Future response of Antarctic Continental Shelf temperatures to ice shelf basal melting and calving

Thomas, Max, Ridley, Jeff K., Smith, Inga J., Stevens, David P. ORCID: https://orcid.org/0000-0002-7283-4405, Holland, Paul R. and Mackie, Shona (2023) Future response of Antarctic Continental Shelf temperatures to ice shelf basal melting and calving. Geophysical Research Letters, 50 (18). ISSN 0094-8276

[thumbnail of Thomas_2023_GeophysicalResearchLetters]
PDF (Thomas_2023_GeophysicalResearchLetters) - Published Version
Available under License Creative Commons Attribution Non-commercial.

Download (1MB) | Preview


We investigate feedbacks between subsurface continental shelf ocean temperatures and Antarctic glacial melt using a coupled climate model. The model was forced with SSP5-8.5 and an uncoupled projection of basal melt and calving fluxes. SSP5-8.5 forcing with fixed pre-industrial glacial melt warms all continental shelves, such that historically “cool” and “fresh” shelves transition to “warm.” Additional glacial melt, added at depth, cools the Eastern Ross, Amundsen, and Bellingshausen seas, suggesting a negative feedback on basal melt—a novel result for a coarse resolution coupled model. From the Weddell Sea, along East Antarctica, and into the western Ross Sea—where continental shelves transition to a “warm” state—additional glacial melt increases temperatures at the continental shelf sea floor, suggesting a positive feedback. The sign of the glacial melt–subsurface temperature feedback is critically dependent on continental shelf properties, climate state, and the vertical distribution of glacial melt inputs.

Item Type: Article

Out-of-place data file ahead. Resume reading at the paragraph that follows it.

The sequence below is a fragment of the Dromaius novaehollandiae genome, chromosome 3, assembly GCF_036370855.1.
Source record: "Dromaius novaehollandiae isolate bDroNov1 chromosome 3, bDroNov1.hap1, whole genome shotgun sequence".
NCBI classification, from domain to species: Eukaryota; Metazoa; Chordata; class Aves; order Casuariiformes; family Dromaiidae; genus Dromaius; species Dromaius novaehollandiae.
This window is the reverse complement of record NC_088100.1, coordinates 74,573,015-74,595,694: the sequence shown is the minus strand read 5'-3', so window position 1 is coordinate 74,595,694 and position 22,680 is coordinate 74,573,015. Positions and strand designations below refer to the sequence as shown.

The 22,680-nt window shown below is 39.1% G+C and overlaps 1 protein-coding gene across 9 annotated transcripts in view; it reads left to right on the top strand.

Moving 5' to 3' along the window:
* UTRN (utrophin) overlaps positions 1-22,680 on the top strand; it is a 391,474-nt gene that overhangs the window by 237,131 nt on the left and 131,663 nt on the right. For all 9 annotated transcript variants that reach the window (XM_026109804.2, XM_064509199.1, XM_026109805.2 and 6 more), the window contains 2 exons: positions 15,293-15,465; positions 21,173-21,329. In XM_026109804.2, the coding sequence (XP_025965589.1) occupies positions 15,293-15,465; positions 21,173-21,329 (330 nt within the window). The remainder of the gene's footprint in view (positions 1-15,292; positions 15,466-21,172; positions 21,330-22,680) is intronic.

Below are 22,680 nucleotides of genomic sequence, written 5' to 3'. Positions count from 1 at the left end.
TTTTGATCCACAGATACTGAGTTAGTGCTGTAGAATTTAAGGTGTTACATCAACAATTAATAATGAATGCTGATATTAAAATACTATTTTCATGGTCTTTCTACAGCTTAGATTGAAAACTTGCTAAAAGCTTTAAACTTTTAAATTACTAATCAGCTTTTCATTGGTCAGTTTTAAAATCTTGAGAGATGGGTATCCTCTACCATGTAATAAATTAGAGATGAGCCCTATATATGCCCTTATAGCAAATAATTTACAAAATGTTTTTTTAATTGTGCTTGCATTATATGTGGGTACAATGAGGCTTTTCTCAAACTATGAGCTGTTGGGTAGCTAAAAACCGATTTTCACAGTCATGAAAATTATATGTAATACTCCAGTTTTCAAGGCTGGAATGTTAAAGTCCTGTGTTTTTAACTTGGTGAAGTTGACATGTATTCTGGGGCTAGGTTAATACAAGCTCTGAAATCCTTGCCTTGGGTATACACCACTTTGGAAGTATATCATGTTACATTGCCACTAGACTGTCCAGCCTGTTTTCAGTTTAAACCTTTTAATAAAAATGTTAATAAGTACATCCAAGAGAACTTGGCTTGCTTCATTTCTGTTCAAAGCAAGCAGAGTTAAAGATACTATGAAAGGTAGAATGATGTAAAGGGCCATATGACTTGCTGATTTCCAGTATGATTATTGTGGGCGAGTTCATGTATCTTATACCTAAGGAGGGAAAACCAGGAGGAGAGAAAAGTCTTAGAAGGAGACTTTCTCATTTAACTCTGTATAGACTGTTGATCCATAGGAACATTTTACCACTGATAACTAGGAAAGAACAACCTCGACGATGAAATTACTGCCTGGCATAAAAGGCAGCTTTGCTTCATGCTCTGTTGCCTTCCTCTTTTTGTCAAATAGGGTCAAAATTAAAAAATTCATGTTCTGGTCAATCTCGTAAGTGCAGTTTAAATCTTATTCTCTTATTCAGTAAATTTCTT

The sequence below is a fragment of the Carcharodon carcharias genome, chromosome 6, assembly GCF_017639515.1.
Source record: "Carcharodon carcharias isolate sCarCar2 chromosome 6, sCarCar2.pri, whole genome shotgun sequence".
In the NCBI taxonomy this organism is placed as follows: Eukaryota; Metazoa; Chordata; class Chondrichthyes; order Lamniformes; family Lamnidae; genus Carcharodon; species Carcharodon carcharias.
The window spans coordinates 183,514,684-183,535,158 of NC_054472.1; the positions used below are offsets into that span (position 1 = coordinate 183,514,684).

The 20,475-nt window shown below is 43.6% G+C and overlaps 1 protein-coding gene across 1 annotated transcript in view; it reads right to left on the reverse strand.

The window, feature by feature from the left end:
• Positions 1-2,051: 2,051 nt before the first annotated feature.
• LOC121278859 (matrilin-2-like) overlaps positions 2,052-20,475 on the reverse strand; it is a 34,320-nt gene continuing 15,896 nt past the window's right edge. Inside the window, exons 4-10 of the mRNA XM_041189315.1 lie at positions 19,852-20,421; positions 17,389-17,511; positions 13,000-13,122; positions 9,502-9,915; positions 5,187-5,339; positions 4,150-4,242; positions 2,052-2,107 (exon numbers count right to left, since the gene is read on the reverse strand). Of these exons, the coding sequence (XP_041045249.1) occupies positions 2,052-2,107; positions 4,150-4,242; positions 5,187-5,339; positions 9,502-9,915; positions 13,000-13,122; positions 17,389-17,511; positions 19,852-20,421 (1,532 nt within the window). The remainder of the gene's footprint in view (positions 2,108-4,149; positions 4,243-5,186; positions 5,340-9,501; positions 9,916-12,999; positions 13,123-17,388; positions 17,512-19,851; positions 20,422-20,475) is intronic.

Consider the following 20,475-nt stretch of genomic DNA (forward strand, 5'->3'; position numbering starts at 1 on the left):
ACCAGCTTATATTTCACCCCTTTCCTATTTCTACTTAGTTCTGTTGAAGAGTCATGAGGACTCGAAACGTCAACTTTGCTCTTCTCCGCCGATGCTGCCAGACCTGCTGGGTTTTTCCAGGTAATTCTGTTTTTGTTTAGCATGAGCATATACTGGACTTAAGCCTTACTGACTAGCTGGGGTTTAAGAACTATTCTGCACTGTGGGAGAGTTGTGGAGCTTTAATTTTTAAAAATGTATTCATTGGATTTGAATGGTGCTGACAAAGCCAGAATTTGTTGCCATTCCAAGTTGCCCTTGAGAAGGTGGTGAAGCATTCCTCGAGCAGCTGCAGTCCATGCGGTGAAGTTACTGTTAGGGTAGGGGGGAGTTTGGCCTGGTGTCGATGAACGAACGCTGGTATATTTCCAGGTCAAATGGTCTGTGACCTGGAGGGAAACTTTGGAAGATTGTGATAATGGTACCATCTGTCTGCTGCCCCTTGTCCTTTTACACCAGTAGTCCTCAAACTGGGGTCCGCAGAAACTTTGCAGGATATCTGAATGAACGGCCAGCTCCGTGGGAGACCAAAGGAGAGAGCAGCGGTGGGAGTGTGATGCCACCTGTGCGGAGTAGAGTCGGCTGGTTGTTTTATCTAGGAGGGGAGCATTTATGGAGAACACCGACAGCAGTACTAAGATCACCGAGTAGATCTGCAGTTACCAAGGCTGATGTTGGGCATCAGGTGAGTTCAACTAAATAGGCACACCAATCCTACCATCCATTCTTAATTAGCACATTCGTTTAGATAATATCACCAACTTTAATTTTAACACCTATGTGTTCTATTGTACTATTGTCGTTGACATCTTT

Additional Information: Acknowledgments: MT and IJS were supported by the Deep South National Science Challenge (MBIE contract number C01X1412) and the Antarctic Science Platform (University of Otago subcontract 19424 from VUW's ASP Project 4 contract with Antarctica New Zealand through MBIE SSIF Programmes Investment contract number ANTA1801). The authors acknowledge use of New Zealand eScience Infrastructure (NeSI) high performance computing facilities, consulting support, and training services. New Zealand's national facilities are provided by NeSI and funded jointly by NeSI's collaborator institutions and through MBIE's Research Infrastructure programme. JR was supported by the Met Office Hadley Centre Climate Programme funded by DBEIS and Defra. Thanks to Jonny Williams (NIWA) for help setting up and working with the model. Open access publishing facilitated by University of Otago, as part of the Wiley - University of Otago agreement via the Council of Australian University Librarians.
Uncontrolled Keywords: sdg 13 - climate action ,/dk/atira/pure/sustainabledevelopmentgoals/climate_action
Faculty \ School: Faculty of Science > School of Mathematics
UEA Research Groups: Faculty of Science > Research Groups > Centre for Ocean and Atmospheric Sciences
Depositing User: LivePure Connector
Date Deposited: 14 Sep 2023 08:30
Last Modified: 18 Sep 2023 00:10
URI: https://ueaeprints.uea.ac.uk/id/eprint/93046
DOI: 10.1029/2022GL102101


Downloads per month over past year

Actions (login required)

View Item View Item